Meeting Joy Ouma (Programme Manager) and Orpa (Inclusive Education Advisor) was an education in itself. It absolutely inspired me further on the multiple challenges that young disabled women face and how Leonard Cheshire combats them through education. Myths around disability abound in Africa. Mothers can be considered cursed or victims of witchcraft while fathers with disabled children may abandon their families, leaving an extra burden both emotionally and financially. This stigma rips families apart, resulting in young people with disabilities being further ostracised.
Watching lives being changed
Leonard Cheshire’s inclusive education team in Kisumu is backed up by social workers. They find vulnerable children and begin the process of introducing them to education. The resultant care and attention they receive was epitomised by our experience at the Education, Assessment and Resource Centre (EARC) in Kisumu. Here, children and their parents receive tailored attention from SEN teachers. The teachers all have different specialities and practical support for life in and out of the classroom.
My abiding memory is meeting seven-year-old Anthony Onyango, who attends the Umala Inclusive School in neighbouring Siaya County. When I met him, he was being fitted with his first bespoke crutch and prosthetic leg.
To see him smile after taking his initial steps unaided brought home the difference being made like nothing else could. Lives are being changed in Kenya and what’s abundantly clear is that Leonard Cheshire has developed a robust system to support children all the way through their education, right up to university. We met three young people with disabilities who have been through the programme. All three are now settled in higher education and have ambitions of being a social worker, politician and neuroscientist!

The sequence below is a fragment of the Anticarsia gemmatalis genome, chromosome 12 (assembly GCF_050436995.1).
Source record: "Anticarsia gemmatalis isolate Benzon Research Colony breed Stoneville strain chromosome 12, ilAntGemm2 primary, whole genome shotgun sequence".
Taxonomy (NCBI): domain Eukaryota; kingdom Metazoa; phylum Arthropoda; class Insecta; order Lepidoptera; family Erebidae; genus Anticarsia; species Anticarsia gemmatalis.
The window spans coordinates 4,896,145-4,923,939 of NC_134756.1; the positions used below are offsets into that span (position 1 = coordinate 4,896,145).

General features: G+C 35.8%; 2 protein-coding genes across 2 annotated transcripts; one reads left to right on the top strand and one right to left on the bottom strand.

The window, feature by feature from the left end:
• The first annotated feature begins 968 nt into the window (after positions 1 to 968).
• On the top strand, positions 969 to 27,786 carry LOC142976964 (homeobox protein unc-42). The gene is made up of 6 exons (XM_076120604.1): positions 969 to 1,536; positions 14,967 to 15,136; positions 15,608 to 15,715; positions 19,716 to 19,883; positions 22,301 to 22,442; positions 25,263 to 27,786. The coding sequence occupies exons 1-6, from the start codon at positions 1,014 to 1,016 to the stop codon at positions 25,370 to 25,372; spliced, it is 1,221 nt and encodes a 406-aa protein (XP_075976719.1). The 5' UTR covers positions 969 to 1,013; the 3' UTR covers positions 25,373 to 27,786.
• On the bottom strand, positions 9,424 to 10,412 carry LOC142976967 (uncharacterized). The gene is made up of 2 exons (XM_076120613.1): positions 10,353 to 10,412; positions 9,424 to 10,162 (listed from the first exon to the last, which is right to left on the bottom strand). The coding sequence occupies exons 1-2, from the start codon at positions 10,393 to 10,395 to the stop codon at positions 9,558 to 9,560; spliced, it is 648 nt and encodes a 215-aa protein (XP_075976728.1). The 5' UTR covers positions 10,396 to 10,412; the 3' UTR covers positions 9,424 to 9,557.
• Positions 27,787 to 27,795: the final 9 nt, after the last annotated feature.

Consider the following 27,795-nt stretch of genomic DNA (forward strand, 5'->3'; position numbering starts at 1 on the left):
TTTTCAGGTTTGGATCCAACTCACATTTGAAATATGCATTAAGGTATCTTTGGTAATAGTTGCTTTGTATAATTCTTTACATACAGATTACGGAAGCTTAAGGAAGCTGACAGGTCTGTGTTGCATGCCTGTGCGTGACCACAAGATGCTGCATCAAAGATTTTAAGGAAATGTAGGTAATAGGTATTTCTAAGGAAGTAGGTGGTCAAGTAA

Day three saw us remain in Kisumu to meet teachers and parents central to the success of the project. The teachers were wonderful and go over and above their daily duties to support and enable their pupils (in a school of 1400, nearly 30% are disabled). They become ‘beacons’ of communities, a point of contact day and night for those at risk.
Children can enter education late in Kenya and are often sexually active while they are still in the school system. Sexual exploitation is common and it’s not unheard of for some to believe raping a disabled girl can be cure for AIDS. Many girls, I was told, are ‘defiled’ because they can’t defend themselves. Teachers become a lifeline to ensure these girls get the help they need. Throughout my time in Kisumu, I was reminded of a tight system. It is bolstered by skilled, dedicated people who are utterly committed to providing a safety net for some of the most vulnerable people on earth.
Meeting the Male Mentors
But it was a group of Male Mentors who really stood out for me as the most inspiring changemakers I have ever met. They are group of guardians who have learnt to embrace their daughters instead of shunning them. They support others in their communities by shouldering the burden with the women who often are powerless. They are fearless dads who educate their peers and set an example that disability doesn’t mean inability.
This is cultural change in action, and for these men it takes bravery to buck the trend in a patriarchal society. For many of us reading this it may seem obvious. However, having repeatedly heard of the shame that disability affords a father, and speaking with these men, all I could do was smile and applaud their efforts. It was a fascinating layer of Leonard Cheshire’s work in Kisumu.
Access to education, healthcare and employment are universal issues, and much like the UK, Kenya still has a long way to go. Touching down in London to terrible assistance, with a broken chair (eventually) arriving, I was reminded that nowhere is ‘the best place to be disabled’.
We can and must keep learning together.